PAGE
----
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I am studying Perturbation Theory from J.J. Sakurai's textbook Modern Quantum Mechanics. I am having trouble proving formulas on page 299 (5.2.5) and (5.2.6) from the previous ones [mainly (5.2.4)]. Can anyone help?

This is a problem of working with perturbation theory when the non-perturbed state has degeneracy. To elaborate I do not get why $(E-H_0-\lambda P_1VP_1)$ is not singular.

More importantly is the equation below correct and if so why:

$$(E-\lambda P_1VP_1)|l \rangle = E_D^{(0)}|l \rangle $$

That is the core of my problem. If the above equation - in the framework of Sakurai's statement of the problem - is correct I can work out all the rest on my own. However I do not get why this equation would hold true.

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  • $\begingroup$ The reference to a book rather than explicitly stating your question is probably why this has a downvote right now. It's easier for us if you make the question self-contained. Writing out what you're having trouble with - what all the components of the problem are - may also help clarify your thoughts. $\endgroup$ Jun 14, 2012 at 23:59
  • $\begingroup$ Thanks for the help. The reason I referenced the book is because it was the most compact way to describe my problem. Stating the problem explicitly would require a lot of writing - if not outright copying from the book. But since you are right I ll edit the question and also add a rapidshare link to a pdf file that contains the three paragraphs that give all the context I d have to state for the question to be self contained. $\endgroup$
    – Karsus
    Jun 15, 2012 at 0:40
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    $\begingroup$ Outright copying from the book is fine (in limited quantities, which this would be) as long as you mark it as a quote. Linking to a scanned PDF is more questionable, but I don't know that we have an actual policy against that so I won't remove the link. $\endgroup$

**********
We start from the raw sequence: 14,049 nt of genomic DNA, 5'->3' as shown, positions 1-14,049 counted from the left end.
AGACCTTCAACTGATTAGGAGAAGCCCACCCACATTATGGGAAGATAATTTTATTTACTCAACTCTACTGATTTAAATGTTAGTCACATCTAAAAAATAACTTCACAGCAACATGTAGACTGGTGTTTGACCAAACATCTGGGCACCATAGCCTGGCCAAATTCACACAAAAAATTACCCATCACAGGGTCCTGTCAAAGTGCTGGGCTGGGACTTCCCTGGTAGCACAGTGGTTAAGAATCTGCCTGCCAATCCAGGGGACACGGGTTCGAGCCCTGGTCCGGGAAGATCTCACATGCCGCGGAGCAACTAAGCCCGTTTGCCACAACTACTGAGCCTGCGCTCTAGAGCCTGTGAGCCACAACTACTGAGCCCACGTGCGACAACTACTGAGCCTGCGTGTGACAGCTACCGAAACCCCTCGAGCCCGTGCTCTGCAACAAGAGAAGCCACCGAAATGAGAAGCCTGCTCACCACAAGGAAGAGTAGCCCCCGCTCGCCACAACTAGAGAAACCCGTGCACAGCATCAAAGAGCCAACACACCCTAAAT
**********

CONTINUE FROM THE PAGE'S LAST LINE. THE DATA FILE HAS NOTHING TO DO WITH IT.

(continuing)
– David Z
    Jun 15, 2012 at 3:37

2 Answers 2

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I think there's a typo. In the line after (5.2.4), the expression

$$P_1(E - H_0 - \lambda P_1 V P_1)$$

should have the second parenthesis moved to read

$$P_1(E - H_0 - \lambda P_1 V) P_1$$

which is equivalent to

$$E P_1 - P_1 H_0 P_1 - \lambda P_1 V P_1$$

Saying that this is not singular is the same as saying it doesn't map anything to zero. It doesn't, for the reason the text says: $E$ and the eigenvalues of $P_1 H_0 P_1$ cannot be the same since $E$ is just the perturbed value of $E_0$ while $H_0$ is acting on states that are orthogonal to the subspace $\{|m^{(0)}\rangle\}$.

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  • $\begingroup$ Thanks for the reply. Couldn't, however, $-\lambda P_1VP_1$ give an eigenvalue that is equivelant to the difference of $E-P_1H_0P_1$ making the whole expression singular? The text does not adress the term $-\lambda P_1VP_1$ and I don't see why this happens. $\endgroup$
    – Karsus
    Jun 15, 2012 at 7:31
  • $\begingroup$ That term is proportional to $\lambda$, which is the perturbation and therefore small. $\endgroup$ Jun 15, 2012 at 13:34
  • $\begingroup$ Hm, so subtle but so essential. I see now why the term is not singular. Thanks for the help. $\endgroup$
    – Karsus
    Jun 15, 2012 at 13:45
  • $\begingroup$ Now regarding the calculation of equation (5.2.6) from (5.2.5) I still cannot do it. I have worked out the math and I can prove it if the equation $(E-\lambda P_1VP_1)|l>=E_D^{(0)}|l>$ is correct. Qualitatively I think of it as the action of the perturbation canceling itself outside the degenrate space shifting the energy back to the unperturbed value. But that is not as strict and rigorous as I would like to be sure it is correct instead of wishful thinking. $\endgroup$
    – Karsus
    Jun 15, 2012 at 13:50
  • $\begingroup$ You might be able to refute the assertion $(E-\lambda P_1VP_1)|l\rangle=E_D^{(0)}|l\rangle$ by considering operation on both sides from the left by $P_0$. Since $P_{0}P_{1}=0$, you find the false statement $EP_{0}|l\rangle=E_D^{(0)}P_{0}|l\rangle$. $\endgroup$ Sep 20, 2016 at 0:19
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The equation as stated by you $E- \lambda P_1 V P_1 |l\rangle = E^{(0)}_D |l\rangle $ seems correct to me. This is so because $\lambda$ is small. Hence, $E$ is a small departure from the unperturbed energies in the degenerate subspace, i.e. $E_D^{(0)}$. So in the limit $\lambda \rightarrow 0$, the following two limits are approached: $E \rightarrow$ $E_D^{(0)}$ and $\lambda P_1 V P_1 \rightarrow 0$.

BTW @Mark Eichenlaub, I don't think there is any typo in the book (as suggested by you), primarily because I did not find any wrong statement/equations in the book. If you found out any, please point it out.

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